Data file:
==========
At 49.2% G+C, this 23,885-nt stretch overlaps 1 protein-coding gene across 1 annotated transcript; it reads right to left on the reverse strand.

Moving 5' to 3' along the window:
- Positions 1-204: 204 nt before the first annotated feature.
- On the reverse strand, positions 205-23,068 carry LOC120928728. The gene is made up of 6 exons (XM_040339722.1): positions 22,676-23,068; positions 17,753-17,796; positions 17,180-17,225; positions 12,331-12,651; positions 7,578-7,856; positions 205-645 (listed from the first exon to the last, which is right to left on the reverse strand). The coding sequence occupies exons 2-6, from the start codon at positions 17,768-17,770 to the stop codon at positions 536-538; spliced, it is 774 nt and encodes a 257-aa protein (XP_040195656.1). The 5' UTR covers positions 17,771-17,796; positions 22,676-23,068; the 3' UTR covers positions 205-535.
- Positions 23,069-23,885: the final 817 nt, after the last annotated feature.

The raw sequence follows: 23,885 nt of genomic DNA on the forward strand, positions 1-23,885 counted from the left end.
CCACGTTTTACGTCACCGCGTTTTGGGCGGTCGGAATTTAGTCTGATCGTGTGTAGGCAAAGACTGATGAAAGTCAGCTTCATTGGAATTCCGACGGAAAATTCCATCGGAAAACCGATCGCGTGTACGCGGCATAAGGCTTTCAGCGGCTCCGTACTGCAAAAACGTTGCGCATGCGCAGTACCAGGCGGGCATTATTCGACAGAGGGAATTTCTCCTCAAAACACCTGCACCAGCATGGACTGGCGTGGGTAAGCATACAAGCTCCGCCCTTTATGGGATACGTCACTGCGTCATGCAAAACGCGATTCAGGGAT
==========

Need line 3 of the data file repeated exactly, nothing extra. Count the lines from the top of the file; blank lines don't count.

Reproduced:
- Positions 1-204: 204 nt before the first annotated feature.